(At the time I had been at my job for about a month, working for a middle of nowhere location of a big ticket cinema. That day I was working door tearing tickets, but I often have to usher in weekdays, which includes cleaning the theaters. When an older gentleman and a little girl who looked about ten walk in…)

Me: Hello welcome to ****.

Customer: Yeah she said (the lady that was working in the box office) that your manager would know if you have an IMAX theater.
(Now bear in mind that my job requires me to clean theaters, and I’ve been there about a month. AND my manager has just finished a birthday party AND had to help a confused old man with the closed caption device, AND had to help a confused little old lady who cut off all of her online ticket. So I REALLY don’t wanna bother her.)

Me: I’m very sorry sir, but there is no IMAX theater at this location.

Customer: But she said the manager would know. The manager will know if there’s an IMAX theater.

Me: sir I’m very sorry but we don’t have an IMAX at this location.

(This theater was built in 1998, I’m not even sure they had IMAX except for say museum exhibits)

Customer: But the manager will know…The manager will know!

(At this point I know this guy will not believe me, and obviously things my manager can pull an entire IMAX out of her back pocket. But just as I reluctantly reach for my walkie…)

Customer: Just forget about it! (Storms off looking disgusted)

And I shrug my shoulders and go about my day.

Eye See What You’re Doing

, , , , , | Healthy | January 9, 2020

(I work in a fairly busy eye clinic. Despite having eleven doctors, spots for our regular eye exams are booked out months in advance. However, we keep emergency spots open for any patients that need to be seen immediately. Note that it’s also Christmas time, one of our busiest times of year because people have met their deductibles and want to be seen before the end of the year. I’m looking at the schedule one day and see a name I recognize. It’s a woman who’s called in several times wanting a regular eye exam with one and only one particular doctor, who happens to be the most popular doctor at our practice, whose schedule is the hardest to get into. But I see she’s coming in for an emergency situation, while said doctor is in the office, which should only take maybe half an hour — our regular eye exam patients are usually there for an hour and a half. Lucky me, I get her chart when she comes in. I walk her back to the exam room.)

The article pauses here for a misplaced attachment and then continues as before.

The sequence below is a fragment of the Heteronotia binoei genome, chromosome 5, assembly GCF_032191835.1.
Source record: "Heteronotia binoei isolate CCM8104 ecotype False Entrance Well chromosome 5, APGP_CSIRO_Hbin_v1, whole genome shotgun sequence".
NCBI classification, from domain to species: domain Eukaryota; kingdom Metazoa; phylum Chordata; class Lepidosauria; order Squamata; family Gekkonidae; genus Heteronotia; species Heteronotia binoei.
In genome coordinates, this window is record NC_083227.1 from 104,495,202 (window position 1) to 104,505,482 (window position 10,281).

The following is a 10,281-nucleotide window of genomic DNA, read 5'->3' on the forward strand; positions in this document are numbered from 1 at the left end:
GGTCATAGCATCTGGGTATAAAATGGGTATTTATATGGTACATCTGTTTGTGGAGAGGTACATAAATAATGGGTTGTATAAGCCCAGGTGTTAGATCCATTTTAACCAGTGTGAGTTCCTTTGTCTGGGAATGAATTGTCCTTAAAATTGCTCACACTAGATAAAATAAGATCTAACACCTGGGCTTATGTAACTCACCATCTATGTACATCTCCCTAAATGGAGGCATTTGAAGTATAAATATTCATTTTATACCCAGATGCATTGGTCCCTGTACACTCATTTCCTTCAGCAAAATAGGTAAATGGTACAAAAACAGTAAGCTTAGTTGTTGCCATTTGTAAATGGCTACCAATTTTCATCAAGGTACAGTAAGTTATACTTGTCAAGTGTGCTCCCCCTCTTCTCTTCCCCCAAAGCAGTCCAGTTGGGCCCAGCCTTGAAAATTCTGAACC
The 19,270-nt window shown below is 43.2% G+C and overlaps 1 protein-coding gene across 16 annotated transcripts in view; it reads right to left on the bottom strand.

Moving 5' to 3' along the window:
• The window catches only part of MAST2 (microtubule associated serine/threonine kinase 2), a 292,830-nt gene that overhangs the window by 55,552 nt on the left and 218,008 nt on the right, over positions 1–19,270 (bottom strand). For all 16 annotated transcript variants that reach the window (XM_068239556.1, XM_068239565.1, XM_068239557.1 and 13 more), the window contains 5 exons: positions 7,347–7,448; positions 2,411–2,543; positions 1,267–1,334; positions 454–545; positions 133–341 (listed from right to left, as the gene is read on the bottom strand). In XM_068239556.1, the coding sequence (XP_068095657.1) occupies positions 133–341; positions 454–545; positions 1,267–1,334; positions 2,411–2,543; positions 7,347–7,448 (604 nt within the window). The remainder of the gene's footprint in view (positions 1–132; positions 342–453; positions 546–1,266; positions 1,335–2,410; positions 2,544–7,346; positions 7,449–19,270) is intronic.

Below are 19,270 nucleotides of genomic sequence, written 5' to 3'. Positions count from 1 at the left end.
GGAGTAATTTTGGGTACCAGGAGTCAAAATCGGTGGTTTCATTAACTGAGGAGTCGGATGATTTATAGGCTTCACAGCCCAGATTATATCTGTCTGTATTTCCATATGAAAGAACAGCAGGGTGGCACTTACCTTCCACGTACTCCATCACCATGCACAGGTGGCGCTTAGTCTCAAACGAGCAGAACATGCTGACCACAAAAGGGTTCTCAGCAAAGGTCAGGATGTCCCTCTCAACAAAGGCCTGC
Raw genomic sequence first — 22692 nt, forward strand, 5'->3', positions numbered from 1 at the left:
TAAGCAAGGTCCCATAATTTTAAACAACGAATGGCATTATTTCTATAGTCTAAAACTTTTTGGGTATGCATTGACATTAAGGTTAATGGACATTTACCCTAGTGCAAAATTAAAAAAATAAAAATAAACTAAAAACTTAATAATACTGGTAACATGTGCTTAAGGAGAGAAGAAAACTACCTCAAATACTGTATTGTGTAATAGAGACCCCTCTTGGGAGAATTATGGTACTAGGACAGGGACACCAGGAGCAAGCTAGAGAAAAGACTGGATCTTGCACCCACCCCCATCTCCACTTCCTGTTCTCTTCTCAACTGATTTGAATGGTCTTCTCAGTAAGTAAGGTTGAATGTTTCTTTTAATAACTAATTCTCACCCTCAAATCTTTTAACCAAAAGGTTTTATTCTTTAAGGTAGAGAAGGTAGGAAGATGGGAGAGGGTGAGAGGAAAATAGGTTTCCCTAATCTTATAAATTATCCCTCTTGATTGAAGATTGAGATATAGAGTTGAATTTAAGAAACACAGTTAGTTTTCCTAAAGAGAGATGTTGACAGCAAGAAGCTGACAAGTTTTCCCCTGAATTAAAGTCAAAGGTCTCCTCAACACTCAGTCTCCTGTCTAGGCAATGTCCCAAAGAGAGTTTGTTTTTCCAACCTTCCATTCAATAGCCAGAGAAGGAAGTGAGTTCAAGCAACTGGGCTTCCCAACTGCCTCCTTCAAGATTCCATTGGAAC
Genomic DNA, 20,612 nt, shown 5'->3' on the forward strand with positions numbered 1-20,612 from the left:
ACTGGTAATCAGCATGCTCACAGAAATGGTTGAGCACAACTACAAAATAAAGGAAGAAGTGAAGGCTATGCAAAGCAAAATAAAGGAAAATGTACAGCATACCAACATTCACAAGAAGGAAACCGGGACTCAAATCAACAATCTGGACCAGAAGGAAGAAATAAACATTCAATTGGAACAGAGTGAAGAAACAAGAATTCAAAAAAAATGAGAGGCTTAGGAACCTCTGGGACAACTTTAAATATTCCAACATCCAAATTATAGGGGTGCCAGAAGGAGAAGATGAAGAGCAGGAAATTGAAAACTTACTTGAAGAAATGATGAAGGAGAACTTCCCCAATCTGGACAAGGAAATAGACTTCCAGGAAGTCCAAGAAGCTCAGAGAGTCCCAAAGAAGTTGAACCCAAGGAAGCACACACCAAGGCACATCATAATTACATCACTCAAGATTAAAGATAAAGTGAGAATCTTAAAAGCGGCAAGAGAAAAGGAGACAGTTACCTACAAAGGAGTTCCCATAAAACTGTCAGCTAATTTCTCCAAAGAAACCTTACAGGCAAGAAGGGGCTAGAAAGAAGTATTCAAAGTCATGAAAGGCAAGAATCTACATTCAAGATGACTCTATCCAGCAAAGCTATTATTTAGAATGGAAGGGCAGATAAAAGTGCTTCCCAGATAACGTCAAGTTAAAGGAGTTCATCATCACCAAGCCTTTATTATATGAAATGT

Me: “So, what brings you in today? My note line states you’re having some new flashes and floaters?”

(We take these very seriously as they can mean a retinal detachment.)

Patient: “Oh, no, nothing like that. I just told them that because I knew I could get in. I just want my regular eye exam. You have to help me now that I’m here.”

Me: *dumbfounded* “One moment, ma’am.”

(I walk out of the room to talk to my doctor. She already has a completely booked schedule for the day and adding the extra testing would set her behind for all the other patients who had a legitimate appointment. Unfortunately, my doctor is also a super nice woman who tells me to go ahead and do the exam. I do the exam but inform the patient it will be a long wait due to the change in exam type because we now have different things we have to do and she’ll be placed in the wait box behind other patients who are already there — there were about three people in front of her. She says it’s fine and goes to wait in the waiting area. Ten minutes into waiting, she comes up to me complaining she still hasn’t seen the doctor yet. I tell her she will be seen as soon as it’s her turn. Apparently, that’s not good enough for her.)